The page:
The team tried their first “successful” toys in schools, and received feedback from them and from Insti’s own blind students as well. They then modified their designs accordingly: little tweaks like increasing height or adding a new physical part to a toy to make them better suited for the users.

After their plans for various programmes were in place and the schools were visited, the Endeavour team finalised associations with NGOs around mid-September.

The addition of an NGO adds huge value in terms of impact. Not only can the Endeavour team do more in the months leading up to Shaastra, but also the campaign can live on even after Shaastra if the NGO offers to take it up and continue impacting lives! This has happened in the past with Pledge-A-Book and SYNK (a social campaign that revolved around recycling plastic bottles to build benches), for example.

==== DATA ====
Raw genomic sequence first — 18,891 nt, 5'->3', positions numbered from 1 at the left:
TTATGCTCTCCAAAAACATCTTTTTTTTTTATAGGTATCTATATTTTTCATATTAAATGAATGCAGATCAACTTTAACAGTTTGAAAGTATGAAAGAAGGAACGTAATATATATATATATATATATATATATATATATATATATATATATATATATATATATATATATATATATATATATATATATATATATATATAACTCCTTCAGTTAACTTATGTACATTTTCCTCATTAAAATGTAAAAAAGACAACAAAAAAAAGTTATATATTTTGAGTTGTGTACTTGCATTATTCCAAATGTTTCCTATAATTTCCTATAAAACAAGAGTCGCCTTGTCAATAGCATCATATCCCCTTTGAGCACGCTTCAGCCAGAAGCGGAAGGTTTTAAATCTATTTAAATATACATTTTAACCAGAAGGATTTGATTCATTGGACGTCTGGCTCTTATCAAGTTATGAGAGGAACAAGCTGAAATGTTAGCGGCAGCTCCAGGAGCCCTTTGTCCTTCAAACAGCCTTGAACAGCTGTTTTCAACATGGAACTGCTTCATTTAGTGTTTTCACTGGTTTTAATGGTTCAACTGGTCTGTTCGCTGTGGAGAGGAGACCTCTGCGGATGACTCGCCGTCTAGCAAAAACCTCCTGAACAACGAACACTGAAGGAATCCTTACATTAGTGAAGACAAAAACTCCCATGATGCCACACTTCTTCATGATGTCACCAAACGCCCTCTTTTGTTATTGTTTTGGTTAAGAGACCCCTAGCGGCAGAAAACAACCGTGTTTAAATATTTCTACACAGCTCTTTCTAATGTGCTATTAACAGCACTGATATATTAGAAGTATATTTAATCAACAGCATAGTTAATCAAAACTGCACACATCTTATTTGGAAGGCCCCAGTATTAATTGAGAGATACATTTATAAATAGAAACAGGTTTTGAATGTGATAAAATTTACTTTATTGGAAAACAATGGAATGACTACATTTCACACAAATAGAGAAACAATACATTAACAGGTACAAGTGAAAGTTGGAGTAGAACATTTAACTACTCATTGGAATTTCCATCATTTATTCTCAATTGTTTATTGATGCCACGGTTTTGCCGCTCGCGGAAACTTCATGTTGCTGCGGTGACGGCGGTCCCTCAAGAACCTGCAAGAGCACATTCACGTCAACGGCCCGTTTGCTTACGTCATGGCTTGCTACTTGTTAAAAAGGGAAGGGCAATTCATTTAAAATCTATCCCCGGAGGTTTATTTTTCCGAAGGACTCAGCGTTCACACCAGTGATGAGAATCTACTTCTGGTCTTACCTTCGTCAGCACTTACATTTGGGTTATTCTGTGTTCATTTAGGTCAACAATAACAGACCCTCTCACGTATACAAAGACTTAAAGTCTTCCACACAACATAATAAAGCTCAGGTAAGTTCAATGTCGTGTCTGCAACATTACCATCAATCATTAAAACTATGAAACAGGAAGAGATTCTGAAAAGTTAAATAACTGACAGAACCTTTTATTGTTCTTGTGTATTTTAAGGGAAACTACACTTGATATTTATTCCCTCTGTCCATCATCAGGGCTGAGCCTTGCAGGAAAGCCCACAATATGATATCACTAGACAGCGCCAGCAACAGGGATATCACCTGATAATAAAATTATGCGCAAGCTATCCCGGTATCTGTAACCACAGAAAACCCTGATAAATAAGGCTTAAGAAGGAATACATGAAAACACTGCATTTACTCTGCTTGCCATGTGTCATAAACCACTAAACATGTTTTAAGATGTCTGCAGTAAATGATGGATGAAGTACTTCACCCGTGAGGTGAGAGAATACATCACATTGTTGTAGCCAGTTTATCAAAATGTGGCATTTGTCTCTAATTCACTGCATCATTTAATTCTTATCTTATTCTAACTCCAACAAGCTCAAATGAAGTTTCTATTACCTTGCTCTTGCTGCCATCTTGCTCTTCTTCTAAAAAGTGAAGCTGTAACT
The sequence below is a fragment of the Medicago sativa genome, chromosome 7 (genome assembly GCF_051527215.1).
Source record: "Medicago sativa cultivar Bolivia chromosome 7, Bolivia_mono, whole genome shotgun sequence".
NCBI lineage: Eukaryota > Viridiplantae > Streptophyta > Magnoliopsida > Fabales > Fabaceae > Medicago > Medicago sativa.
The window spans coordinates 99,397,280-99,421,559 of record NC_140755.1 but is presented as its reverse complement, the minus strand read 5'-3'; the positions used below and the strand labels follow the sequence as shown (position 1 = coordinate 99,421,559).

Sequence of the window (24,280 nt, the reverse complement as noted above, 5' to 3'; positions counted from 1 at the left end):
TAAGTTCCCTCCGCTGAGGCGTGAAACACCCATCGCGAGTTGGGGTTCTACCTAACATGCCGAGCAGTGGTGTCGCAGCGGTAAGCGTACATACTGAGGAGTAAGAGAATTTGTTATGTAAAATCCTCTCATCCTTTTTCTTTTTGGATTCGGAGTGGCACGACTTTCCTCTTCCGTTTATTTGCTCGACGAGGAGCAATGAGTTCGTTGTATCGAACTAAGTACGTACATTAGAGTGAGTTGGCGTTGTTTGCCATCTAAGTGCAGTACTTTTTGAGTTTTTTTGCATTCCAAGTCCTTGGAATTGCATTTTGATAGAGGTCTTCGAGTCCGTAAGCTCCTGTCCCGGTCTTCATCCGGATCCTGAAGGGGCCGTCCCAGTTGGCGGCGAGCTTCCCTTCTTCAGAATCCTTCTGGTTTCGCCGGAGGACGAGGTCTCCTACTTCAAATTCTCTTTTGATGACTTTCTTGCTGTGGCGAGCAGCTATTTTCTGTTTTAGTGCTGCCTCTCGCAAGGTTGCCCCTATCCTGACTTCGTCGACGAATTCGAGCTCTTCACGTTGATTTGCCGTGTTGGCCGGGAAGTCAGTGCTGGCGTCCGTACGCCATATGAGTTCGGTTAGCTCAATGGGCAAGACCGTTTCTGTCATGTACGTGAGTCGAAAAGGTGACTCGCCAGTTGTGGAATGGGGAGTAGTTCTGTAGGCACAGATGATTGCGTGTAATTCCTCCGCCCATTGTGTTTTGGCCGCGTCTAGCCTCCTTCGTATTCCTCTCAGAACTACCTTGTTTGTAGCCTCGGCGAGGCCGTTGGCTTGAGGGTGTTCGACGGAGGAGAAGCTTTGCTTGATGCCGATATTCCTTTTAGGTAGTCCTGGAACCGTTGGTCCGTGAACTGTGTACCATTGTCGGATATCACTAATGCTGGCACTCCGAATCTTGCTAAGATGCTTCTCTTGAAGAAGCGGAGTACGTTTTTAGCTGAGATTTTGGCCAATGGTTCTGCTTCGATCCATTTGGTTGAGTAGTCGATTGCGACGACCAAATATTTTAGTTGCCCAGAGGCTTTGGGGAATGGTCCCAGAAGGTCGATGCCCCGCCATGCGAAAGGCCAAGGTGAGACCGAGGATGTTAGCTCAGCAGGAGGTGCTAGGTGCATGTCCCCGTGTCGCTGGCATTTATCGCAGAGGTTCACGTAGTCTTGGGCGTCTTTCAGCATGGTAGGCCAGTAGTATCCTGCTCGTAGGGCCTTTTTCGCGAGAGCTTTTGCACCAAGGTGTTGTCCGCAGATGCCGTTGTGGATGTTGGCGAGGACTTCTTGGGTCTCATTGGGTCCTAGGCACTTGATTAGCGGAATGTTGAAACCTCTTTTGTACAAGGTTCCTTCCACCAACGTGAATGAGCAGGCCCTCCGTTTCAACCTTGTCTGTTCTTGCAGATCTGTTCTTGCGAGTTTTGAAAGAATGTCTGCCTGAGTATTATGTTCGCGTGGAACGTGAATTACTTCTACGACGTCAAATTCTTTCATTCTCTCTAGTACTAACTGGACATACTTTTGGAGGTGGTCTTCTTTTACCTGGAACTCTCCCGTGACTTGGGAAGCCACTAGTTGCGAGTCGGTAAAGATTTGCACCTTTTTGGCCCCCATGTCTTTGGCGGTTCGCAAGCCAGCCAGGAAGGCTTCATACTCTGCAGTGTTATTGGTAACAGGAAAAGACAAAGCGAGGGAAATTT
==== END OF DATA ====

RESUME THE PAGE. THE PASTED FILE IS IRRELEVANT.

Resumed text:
It was now time to let Insti know what Endeavour was up to! The team reached out to artists on social media to spread the word about BLINK, and even posted on social media themselves. But the most memorable of these shenanigans played out on one regular day at the OAT, when the movie went black a minute before the interval, while the audio continued to play. Naturally, there were hoots of annoyance from the unsuspecting audience, that is, until a thought-provoking message showed up on the screen.

“You experienced darkness for a mere 15 seconds. Imagine the people that can’t see,” the pitch-black screen read.